The Art Of The Ask: If You Really Valued Yourself & Your Creativity You Wouldn’t Be Broke

Red and green tissue paper. Wire stems. Elmer’s glue. Scissors. 6-year-old hands.Voila! Handmade roses for sale.

Phoebe and I crafted our fragile roses with love. We took the elevator down to the West Village streeet below and stood together on the street corner. We held the dozen roses in our mittened hands. Blew breath smoke into the air.

“A dollar a rose,” Phoebe called out to the crowds rushing by.

“Would you like a rose?” I said, smiling sweetly at a tall man in an overcoat. “How about you?” I turned to a tired-looking woman carrying a toddler.

They sold in minutes. Phoebe took off to the candy store while I dashed to the nearby curio shop and bough miniature creatures. My obsession at the time. I think without realizing it I felt the perfection of these small animals — tiny hippos, delicately wrought birds, microscopic giraffes — somehow balanced the crazy pot- and wine-soaked hippie parenting. It was the late 60s. The miniatures were perfect; the adults were not. We kids had to stick together, scrap together. We were resourceful. We earned with pure delight.

Where was that little girl?

Somewhere the innocent confidence, the ease of exchange got lost over time.

Somehow, the natural joy of creation and its value to others split apart. Art became noble; money became filth.

Only recently am I healing that split.

What’s your money story today? What was your money story when you were a kid?

Today I spoke with Sarah Graves, PhD., about art and commerce. About money and creativity. About the new paradigm. Sarah — who is a writer as well as a money and finance coach — is hosting a lively and groundbreaking series of tele-interviews called “Girlfriends Talk About Money.” Our conversation will “air” this Friday. Here’s the link:

Come join. Let me know your thoughts. And if you listen — you’ll hear a special offer I make toward the end. I invite you to participate. The first two people who do the assignment will win a 30-minute Creativity Consultation with me, a value of $97. We can talk money, memoir, the art of the ask — you name it.

In preparation, I invite you to write a childhood memory or moment when you sold something you created. Share your stories. Let’s circulate that creative currency and fire up the conversation. Isn’t it time writers figured out their worth, and entrepreneurs got in touch with their unique stories?

Spread the wealth of the written word. Speak your truth. And don’t be afraid to Ask.



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3 Responses to The Art Of The Ask: If You Really Valued Yourself & Your Creativity You Wouldn’t Be Broke

  1. Rachel March 12, 2013 at 7:38 am #

    Dear followers and readers,

    This is a complex issue. We have more angles to cover. More parts to write. More phases to illuminate. I wrote that title to provoke. To capture your attention. To sound a wake-up call.

    It’s tricky. It’s deep. This topic. This dance. And the world is shifting. Publishing is over as we know it. Writers who made their livings from writing can no longer do so. Teaching writing is saturated too. It’s scary. The old way is gone. It’s also thrilling. New ways are open.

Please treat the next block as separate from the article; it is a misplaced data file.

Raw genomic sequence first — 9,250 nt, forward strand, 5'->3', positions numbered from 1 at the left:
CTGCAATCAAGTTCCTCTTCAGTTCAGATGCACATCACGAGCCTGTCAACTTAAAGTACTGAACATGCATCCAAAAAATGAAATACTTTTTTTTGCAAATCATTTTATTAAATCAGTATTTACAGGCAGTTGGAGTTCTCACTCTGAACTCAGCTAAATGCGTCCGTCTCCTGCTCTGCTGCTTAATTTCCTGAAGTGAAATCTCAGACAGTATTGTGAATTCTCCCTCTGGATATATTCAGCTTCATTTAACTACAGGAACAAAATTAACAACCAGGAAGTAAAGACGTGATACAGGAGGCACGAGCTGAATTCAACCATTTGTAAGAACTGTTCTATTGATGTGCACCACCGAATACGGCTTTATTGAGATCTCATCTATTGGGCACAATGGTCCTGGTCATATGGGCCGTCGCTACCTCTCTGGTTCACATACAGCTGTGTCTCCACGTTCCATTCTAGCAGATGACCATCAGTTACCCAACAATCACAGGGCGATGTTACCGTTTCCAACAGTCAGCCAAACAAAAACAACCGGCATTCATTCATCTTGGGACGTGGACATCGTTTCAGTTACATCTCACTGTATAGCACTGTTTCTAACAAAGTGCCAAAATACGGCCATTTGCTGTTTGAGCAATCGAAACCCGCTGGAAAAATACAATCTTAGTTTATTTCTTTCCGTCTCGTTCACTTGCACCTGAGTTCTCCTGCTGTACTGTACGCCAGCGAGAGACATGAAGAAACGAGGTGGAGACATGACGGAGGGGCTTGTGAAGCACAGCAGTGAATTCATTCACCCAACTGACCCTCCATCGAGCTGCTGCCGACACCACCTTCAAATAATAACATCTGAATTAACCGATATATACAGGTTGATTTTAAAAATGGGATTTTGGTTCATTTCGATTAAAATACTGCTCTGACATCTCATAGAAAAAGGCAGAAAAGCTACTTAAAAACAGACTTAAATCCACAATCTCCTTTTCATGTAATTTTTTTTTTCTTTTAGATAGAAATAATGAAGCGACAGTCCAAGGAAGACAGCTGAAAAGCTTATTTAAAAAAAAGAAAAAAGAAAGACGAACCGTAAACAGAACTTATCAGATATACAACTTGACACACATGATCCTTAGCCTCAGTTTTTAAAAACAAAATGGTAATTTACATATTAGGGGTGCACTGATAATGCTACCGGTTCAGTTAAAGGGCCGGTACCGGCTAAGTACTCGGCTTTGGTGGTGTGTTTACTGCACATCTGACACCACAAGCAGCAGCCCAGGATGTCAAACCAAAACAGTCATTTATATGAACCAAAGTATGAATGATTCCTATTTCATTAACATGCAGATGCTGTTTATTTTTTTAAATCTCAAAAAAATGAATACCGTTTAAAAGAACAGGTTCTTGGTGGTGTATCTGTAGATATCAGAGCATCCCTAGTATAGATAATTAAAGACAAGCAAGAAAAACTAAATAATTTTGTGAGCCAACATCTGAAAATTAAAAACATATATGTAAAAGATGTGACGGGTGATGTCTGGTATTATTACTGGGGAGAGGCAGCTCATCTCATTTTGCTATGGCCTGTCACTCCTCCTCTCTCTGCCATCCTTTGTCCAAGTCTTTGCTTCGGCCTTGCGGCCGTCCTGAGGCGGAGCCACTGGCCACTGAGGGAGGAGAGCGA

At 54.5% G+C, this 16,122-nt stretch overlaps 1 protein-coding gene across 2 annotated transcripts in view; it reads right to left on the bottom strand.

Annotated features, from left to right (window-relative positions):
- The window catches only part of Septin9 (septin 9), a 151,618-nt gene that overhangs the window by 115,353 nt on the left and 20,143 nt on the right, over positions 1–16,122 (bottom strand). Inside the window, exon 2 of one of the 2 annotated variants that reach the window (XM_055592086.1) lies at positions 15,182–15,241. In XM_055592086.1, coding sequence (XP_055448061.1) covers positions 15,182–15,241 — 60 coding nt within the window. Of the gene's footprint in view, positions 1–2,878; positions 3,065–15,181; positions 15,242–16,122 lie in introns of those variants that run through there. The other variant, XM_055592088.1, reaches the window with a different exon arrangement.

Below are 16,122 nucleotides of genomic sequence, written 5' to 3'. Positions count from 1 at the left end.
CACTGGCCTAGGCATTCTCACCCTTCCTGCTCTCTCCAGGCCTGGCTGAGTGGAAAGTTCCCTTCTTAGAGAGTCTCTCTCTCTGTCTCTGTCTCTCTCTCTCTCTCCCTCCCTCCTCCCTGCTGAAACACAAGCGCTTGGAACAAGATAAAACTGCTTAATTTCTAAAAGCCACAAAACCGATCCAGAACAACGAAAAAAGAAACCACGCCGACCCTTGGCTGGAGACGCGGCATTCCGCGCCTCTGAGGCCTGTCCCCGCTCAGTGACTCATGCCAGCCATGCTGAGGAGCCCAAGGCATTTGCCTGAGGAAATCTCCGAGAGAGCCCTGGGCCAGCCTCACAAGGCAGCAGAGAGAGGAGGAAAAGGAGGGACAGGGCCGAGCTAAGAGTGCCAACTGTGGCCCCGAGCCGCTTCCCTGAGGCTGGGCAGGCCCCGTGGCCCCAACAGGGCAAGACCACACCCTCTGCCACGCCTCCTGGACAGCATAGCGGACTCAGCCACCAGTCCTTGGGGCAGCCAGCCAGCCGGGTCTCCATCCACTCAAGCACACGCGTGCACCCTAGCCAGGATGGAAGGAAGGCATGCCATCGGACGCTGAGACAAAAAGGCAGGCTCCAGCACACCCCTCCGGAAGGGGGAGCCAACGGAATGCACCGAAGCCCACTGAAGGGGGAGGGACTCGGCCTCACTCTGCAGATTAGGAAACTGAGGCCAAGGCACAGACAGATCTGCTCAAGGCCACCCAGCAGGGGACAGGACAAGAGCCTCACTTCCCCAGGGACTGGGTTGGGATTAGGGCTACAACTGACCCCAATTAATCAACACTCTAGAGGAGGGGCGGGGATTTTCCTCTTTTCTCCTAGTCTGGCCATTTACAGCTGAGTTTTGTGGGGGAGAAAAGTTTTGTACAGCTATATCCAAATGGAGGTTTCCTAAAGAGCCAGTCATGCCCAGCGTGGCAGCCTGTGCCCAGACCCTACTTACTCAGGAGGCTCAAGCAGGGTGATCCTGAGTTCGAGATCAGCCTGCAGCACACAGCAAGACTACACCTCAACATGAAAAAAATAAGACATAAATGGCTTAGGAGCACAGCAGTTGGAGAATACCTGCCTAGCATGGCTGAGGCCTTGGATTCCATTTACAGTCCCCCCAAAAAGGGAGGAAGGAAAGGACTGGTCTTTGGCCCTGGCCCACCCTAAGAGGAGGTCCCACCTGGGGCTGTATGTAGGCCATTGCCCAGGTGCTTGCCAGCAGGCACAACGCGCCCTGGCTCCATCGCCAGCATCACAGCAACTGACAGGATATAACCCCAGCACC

It’s the Wild West.

    More than ever, we must connect with our audience. Our followers. Our readers. Find out what they want, and need. What makes their heart sing. And let it inform and inspire our creative impulses. Unleash our imaginations in service of sharing stories and offerings things others will invest in. Sometimes it can be a creative project — with crowdfunding or other cool and modern methods. Other times it can be taking what we know, what we care about, and meshing it with something people want and need.

    I’ve seen my own creativity increase since I’ve shifted my attention this way. For years I focused more inwardly. Figuring out my own voice, my own perspective. Now I can turn outward.

    See if any of this resonates, or fits. Or offers new ideas for supporting your wild and creative self in the world today. Don’t hesitate to join the conversation — and ask questions. Much more to be discussed.

    Much love,

  2. Daniella March 12, 2013 at 7:49 am #

    Rachel – Thank you for your candid, incredible insights in this post!

  3. Holly March 12, 2013 at 8:30 am #

    Money has always defined my family. My parents grew up relatively poor. My mom in the basement apartment of her uncle’s house where her mother, my grandmother, worked as the maid, mom didn’t have a bedroom of her own and slept on the sofa. My dad grew up poorer, according to him. His family lived behind the plumbing shop where his father worked. He has many memories of being hungry. He transformed the shame into fuel and is a self made man. By the time I graduated high school, Dad was a millionare and a generous one- helping many friends and family with giving his money away.

    Me, I never understood what Dad made. I didn’t care. All I knew was he worked so hard that he was angry all the time and it was my job to make sure when he got hime he wouldn’t get angrier. I was judged by classmates as having more. When in reality I had different aesthetic taste. I always wanted to be a writer, but my mom, an artist- ironically questioned how I could ever make a living doing it. That question caused me not to go for a writing career when I was young. But now at 44 I am. Because the drive to tell a story is more important to me than keping quiet. I hope one day that writing will bring in more than the $50 I’ve earned per year. I am lucky though, that I have a partner who supports my writing and our family. See moeny is so complicated- it’s defined me- I’ve been judged by it, from coming from money and then working hard to earn my own, not wanting to take form my father to prove I could make it like he did. I’m still hoping to do that.

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